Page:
Regular readers, forgive me for repeating this, but Paul Newman's great lesson to me was to "know your audience." As I have personally observed, far too often, journos think their audience is not us out there in the public, but each other. This year, in the media centers at the Indianapolis Motor Speedway and Phoenix International Raceway and elsewhere, I've witnessed journos promoting their "clever" leads in an attempt to impress colleagues. Too often, the mission seems to be one-uping each other with one liners or increasingly outrageous opinions, not presenting factual news or carefully considered viewpoints to the real audience.

This is not a matter of the political left or right. (For the record: I did not vote for John McCain.) It is an issue of professional news standards. Or, I should say, the lack thereof. As dictated by bottom-line executives, accepted by journalists, showcased by a lengthening line of lightweights everywhere from behind the desk, in the field, and on pit lane.

The message counts far less than how the message is presented.

It's now common practice for journalists to get the news by interviewing other journalists, instead of the actual newsmakers. On August 11, on Around The Horn, Michael Smith said: "I go to (fellow ESPN panelist) Tim Cowlishaw for my NASCAR information." No matter that, relatively speaking, Cowlishaw discovered NASCAR about 15 minutes ago.

Shoe leather -- honest reporting -- has been replaced by an entertainment-driven, murky, co-mingling of opinion and fact. Let me translate for you two words which too often appear in "news" stories: Speculation = guessing. Rumor = gossip.

The very fabric of our society has been undercut because, honestly, we aren't sure who to believe. Too often, that includes the media. That sad reality is bad news whether your own focus is on Washington or New York, Indianapolis or Daytona.

God help us, that must change in 2009. Or the news business will completely come apart, like Goodyears at the Brickyard.
Here's a link to my December "All Business" column on Drag Racing Online. It's posted on two pages, so be sure to click the "next page" arrow at the bottom of the first page.
Every day brings dark news from the Business of Racing front. I'll just mention two here: Karen Holschlag, a 26-year veteran of Anheuser-Busch's legendary sports marketing department, left the company Dec. 15 as part of new owner InBev's reorganization. Karen managed the Kenny Bernstein sponsorship (30 consecutive years in 2009) and was a great friend of AARWBA . . . The Winston Salem-Journal has made it official, ending full-time staff coverage of NASCAR. Mike Mulhern, who covered NASCAR for the paper for 34 years, has been laid off. Mike says he'll be back, on the web.
REMINDER: The 39th AARWBA All-America Team ceremony, presented by A1GP World Cup of Motorsport, will be Saturday, January 10 at the Hilton in Ontario, Calif. See AARWBA link at the right for ticket information. The 2008 recipient of the Jim Chapman Award, for excellence in motorsports public relations, will be announced that evening.

[ more Tuesday, January 6, unless circumstances demand otherwise . . .]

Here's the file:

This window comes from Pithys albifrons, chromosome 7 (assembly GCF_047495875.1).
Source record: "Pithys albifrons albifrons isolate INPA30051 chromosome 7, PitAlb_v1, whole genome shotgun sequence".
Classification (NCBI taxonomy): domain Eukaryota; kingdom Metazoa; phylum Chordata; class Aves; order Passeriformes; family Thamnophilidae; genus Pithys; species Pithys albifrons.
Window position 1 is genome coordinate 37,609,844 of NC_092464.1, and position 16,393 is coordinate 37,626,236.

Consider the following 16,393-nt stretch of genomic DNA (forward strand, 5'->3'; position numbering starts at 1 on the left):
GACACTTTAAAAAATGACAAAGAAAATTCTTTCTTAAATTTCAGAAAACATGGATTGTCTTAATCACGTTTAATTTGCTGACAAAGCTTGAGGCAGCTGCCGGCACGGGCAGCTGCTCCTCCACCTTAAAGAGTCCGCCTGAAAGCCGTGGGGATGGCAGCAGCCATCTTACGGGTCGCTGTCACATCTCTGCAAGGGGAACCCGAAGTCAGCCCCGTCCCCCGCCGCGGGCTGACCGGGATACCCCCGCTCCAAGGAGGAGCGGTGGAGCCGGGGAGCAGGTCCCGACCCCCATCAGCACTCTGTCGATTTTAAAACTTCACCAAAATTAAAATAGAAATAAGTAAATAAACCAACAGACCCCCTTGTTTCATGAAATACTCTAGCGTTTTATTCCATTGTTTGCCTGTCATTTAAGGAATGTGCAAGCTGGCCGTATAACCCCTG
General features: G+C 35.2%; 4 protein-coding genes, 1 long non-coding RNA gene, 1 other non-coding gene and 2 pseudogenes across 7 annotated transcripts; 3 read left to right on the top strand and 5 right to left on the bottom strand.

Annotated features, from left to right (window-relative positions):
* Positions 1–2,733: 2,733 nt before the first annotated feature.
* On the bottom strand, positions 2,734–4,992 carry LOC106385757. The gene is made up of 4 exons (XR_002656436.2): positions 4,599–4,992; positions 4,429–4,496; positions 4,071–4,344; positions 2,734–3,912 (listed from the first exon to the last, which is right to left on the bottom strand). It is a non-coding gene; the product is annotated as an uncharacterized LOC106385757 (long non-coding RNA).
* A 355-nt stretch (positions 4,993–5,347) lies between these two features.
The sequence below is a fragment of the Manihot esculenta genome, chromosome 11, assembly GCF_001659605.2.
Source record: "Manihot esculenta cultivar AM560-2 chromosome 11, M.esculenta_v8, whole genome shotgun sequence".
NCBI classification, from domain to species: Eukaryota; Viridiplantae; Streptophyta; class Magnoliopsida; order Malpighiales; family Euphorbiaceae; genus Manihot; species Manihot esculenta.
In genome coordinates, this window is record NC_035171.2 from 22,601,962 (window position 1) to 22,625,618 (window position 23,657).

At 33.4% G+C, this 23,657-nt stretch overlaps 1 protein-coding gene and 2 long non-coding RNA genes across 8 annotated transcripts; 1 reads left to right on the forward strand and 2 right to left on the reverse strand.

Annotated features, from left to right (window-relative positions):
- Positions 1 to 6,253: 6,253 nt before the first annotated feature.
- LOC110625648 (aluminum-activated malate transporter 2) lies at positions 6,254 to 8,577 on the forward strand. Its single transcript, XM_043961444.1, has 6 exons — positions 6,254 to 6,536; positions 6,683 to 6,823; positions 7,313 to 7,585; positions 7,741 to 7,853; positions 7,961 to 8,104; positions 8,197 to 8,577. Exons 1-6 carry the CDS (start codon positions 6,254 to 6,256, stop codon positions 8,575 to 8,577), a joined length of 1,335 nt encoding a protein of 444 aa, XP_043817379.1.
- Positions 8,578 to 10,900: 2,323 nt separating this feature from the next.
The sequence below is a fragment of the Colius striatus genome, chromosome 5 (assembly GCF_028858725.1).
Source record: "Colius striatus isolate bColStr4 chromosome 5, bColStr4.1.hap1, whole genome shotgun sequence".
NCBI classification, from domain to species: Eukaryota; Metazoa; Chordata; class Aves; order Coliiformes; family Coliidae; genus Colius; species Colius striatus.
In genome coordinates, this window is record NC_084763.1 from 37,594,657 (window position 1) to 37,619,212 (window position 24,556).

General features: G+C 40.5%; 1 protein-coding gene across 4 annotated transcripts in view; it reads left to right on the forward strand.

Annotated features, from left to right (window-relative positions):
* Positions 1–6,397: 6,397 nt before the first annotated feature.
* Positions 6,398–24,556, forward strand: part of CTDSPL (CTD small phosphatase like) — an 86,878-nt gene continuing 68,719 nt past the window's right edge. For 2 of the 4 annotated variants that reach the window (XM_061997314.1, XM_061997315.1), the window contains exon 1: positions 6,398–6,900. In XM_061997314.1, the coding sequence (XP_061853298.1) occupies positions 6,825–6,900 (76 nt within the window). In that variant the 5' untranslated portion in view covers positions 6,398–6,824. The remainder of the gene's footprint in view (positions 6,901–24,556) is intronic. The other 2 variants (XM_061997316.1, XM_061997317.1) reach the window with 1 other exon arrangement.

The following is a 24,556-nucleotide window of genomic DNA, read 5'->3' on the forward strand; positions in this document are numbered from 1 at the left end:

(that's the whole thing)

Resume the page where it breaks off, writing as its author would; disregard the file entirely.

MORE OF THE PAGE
Sunday, December 07, 2008


I have been saying for months, in print and broadcast, that Motorsports 2009 will be VERY different than anything we've witnessed in decades. Too many times, I've noticed blank expressions when I've offered that opinion, as if people didn't grasp the gravity of the situation.

Well, with all due respect to last weekend's much hyped Oscar De La Hoya-Manny Pacquiao fight, the racing news of Thursday and Friday should have been received like a punch to the gut.

Petty Enterprises negotiating for a merger to stay in the NASCAR game. (Will the No. 43 even run next season?) Honda pulls out of Formula One. Audi drops out of the ALMS (after trying its new Le Mans prototype at Sebring). Kansas Speedway withdraws bid to build/operate a casino hotel, which brought along with it a second Cup date. Three-time NHRA Pro Stock Motorcycle champion, the popular Angelle Sampey, says she doesn't have a ride for '09. The Big 3 CEOs plead their case for taxpayer money in front of Congress.

This week, I am reliably told, we'll get the news of upwards of 2,000 buyouts/layoffs at Anheuser-Busch as the new InBev ownership takes charge.

Before anyone asks, no ESPN Classic here, so I didn't see Friday night's NASCAR Sprint Cup awards ceremony. Based on the near-record number of looks of last week's blog, though, some people apparently were paying attention. If not necessarily acting. While I read with interest several stories out of New York City portraying the Champion's Week events as a reflection of the national (and auto industry) economy -- and, I note, NASCAR didn't headline its Top 10 driver money totals -- there was at least one unfortunate posting on a national racing website.

A cheery someone who was making all the Big Apple rounds clearly was out-of-touch with the audience in praising the wonderful atmosphere in New York during the holiday season, especially the "vibe and energy." What got me most was the "awesome experience for the competitors, the fans and the media in attendance." Readers don't give a damn that the media did (or didn't) have fun. (Notice the Charlotte Observer saved money by not sending David Poole -- a wake-up call if ever there was one.) The single-biggest criticism of having the Cup awards in NYC has been the lack of opportunity for fan involvement -- not counting those huddled outside the Waldorf's main entrance, behind barriers at photo-ops, or who happen to be in the same bar as Jimmie Johnson.

I take it there were fewer and less lavish parties, but the holiday spirits must still have been free to the media. Parts of this column reflected a mindset more out there in left field than Manny Ramirez.

The responsible editor should have dialed-up the writer's cell phone and said, "Think about this a little more before I post it." Or, simply done some old-fashioned editing.

I have to again give it to NASCAR's management in this regard, though. "NASCAR" has become generic for "auto racing" in America. Last Friday, in reporting Honda's withdrawal from Formula One, the NBC network affiliate in Phoenix ended the story thusly -- and I quote:

"No word on what affect this might have on Honda's NASCAR operations."
Check out these links:

Brian France on the economy and NASCAR:

More terrible news about the newspaper business:

Miami Herald for sale:

My friend Larry Henry's new blog:
Jack Beckman, Cory McClenathan and Dave Connolly will be teaching Drag Racing 101 before media racing at Pomona during the January 10 AARWBA field trip prior to the 39th All-America Team ceremony presented by A1GP World Cup of Motorsport. AARWBA media members will visit John Force Racing earlier that day. Ticket and table information for the awards ceremony that evening at the Ontario (Calif.) Hilton, which is open to the public, at .

[ more next week . . . ]